I can remember when I was first called to be a disciple. I was nine years old, a young boy raised in a gospel-preaching Presbyterian church. One Sunday I was struck with the realization that though I believed in Jesus, I had NOT given my life to him. There was belief without commitment. I struggled with this for several Sundays, trying to "hold out" through the pastor's "altar call" at the close of the service. Finally, I determined I must say, "Yes."
"Yes" to what? I didn't know then. But "yes" to following Jesus where he led me, and "yes" to do what he asked me to do. It's been an interesting journey, not always an easy one. But I have never been sorry that I said "yes" to Jesus' call way back then.
How about you? Have you sensed Jesus calling you? What have you done about it? Is he extending the call again, now, in a deeper way than before? What will you do? There's a very real sense that our call to be followers, disciples, of Jesus takes precedence over every other responsibility or vocation we have. He must become first -- before father or mother, spouse or children (14:26). His call is preeminent.
But it is a joysome journey, too. It's a walk with him, with his encouragement and comfort, his direction and guidance, his teaching and infusion of meaning, and his presence when I am afraid. There is pain, yes. But there is joy in this journey of following Jesus. If, for whatever reason, you've sat down by the pathway alongside the road -- from discouragement or tiredness or depression or disappointment -- I want to invite you to get up again, and get back in step with the Master today on the JesusWalk. They "left everything and followed him" (5:11). Me, too, Lord. Me, too.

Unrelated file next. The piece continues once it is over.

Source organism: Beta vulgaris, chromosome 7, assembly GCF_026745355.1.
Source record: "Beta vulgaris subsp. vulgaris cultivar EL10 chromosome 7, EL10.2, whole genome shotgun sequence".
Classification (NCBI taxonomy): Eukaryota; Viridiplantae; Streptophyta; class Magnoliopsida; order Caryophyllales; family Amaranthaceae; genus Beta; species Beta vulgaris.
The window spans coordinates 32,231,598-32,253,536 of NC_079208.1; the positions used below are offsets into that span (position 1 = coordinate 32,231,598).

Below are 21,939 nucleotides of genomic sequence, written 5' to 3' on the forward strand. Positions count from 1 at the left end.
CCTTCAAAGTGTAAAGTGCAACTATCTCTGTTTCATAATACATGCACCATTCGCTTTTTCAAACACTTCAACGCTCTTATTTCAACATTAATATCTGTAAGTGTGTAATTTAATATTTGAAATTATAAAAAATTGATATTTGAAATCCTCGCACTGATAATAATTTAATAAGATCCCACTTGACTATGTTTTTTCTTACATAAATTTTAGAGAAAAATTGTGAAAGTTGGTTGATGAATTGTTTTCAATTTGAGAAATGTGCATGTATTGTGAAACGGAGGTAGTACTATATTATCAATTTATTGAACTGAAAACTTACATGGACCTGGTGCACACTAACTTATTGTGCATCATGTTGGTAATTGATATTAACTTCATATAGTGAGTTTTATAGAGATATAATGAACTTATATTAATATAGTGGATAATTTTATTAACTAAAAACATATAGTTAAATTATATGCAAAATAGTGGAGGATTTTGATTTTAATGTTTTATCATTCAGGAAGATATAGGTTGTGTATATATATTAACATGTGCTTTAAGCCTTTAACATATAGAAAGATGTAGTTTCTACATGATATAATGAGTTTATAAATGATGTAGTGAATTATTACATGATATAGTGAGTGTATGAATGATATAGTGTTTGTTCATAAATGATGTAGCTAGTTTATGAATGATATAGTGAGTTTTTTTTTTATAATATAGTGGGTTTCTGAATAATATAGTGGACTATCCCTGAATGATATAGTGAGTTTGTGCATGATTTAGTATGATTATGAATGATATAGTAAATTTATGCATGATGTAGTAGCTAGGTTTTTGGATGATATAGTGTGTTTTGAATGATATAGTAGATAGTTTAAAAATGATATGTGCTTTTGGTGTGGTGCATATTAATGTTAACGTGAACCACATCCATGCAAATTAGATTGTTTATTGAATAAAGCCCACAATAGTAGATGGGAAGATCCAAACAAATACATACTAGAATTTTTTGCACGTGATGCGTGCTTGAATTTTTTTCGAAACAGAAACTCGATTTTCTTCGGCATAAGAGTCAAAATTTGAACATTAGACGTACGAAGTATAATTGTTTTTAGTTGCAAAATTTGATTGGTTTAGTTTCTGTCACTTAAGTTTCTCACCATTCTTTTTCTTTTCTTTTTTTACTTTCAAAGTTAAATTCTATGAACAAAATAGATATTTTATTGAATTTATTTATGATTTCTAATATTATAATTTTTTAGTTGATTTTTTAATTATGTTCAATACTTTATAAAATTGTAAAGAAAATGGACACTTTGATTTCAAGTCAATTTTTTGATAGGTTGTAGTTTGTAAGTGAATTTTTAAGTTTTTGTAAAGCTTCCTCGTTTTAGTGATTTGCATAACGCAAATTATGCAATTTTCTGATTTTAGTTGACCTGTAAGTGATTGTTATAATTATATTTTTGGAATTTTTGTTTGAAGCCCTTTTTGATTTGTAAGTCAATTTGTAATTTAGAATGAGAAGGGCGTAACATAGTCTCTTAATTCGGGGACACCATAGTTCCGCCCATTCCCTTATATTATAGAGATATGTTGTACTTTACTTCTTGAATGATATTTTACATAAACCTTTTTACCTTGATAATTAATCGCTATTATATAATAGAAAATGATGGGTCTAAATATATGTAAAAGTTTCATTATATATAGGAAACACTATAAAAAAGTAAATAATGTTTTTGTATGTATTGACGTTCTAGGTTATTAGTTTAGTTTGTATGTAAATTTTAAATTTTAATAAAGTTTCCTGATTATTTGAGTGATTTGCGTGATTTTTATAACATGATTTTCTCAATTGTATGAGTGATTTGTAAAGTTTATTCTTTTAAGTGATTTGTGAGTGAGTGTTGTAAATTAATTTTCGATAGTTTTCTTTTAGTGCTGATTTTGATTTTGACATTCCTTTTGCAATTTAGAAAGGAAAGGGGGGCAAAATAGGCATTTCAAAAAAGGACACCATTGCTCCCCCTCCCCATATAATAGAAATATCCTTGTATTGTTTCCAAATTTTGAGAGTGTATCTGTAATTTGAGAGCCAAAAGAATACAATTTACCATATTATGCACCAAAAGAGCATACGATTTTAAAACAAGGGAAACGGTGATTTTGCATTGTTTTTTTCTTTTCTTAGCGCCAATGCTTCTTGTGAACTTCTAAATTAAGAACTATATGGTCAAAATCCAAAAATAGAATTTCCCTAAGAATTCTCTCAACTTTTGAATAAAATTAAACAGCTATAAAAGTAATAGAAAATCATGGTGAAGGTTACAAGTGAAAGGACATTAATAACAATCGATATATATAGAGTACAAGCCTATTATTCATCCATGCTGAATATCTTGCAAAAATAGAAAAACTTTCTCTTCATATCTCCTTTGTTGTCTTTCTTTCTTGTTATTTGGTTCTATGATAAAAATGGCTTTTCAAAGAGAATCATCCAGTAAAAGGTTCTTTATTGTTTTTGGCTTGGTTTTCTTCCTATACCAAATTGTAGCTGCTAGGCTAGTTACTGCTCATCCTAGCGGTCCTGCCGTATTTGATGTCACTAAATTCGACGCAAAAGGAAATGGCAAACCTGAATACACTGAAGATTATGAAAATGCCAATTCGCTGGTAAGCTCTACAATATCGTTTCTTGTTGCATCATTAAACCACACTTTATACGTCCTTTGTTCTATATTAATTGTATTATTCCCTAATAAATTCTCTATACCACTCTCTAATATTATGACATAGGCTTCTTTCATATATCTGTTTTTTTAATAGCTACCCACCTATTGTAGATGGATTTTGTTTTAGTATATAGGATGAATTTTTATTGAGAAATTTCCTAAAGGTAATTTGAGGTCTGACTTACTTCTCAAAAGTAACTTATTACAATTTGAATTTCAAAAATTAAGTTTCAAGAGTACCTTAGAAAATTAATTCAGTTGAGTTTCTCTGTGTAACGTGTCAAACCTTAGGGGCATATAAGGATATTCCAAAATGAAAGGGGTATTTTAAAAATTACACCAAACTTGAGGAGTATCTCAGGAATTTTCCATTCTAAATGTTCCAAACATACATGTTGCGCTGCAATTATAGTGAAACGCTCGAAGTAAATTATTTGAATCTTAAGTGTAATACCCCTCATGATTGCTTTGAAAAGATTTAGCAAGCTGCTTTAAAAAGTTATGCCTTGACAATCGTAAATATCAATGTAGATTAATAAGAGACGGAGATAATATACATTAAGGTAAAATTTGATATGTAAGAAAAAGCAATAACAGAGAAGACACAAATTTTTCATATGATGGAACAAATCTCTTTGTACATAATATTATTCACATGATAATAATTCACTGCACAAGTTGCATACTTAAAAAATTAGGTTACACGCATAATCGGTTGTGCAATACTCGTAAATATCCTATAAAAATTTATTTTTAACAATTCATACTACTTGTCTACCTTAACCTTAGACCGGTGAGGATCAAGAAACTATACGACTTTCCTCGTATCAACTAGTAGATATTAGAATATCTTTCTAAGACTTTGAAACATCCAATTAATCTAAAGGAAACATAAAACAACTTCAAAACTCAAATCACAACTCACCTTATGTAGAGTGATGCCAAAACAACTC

Lord, thank you so much for revealing yourself to me. I know you were speaking powerful to Peter on that day when his nets bulged with your fish. You got his attention, all right. And you have mine, too. I want to be your disciple, to follow you wherever you take me. I'm on board, Lord. Thank you for the ticket. In Jesus' name, I pray. Amen.
" 'Don't be afraid; from now on you will catch men.' So they pulled their boats up on shore, left everything and followed him." (Luke 5:10b-11)
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- What things does Jesus asks Peter to do and in what order? Why the progression, do you think?
- Why do you think Jesus ask Peter to attempt the seemingly impossible of catching fish during the day, after he's tried all night and failed?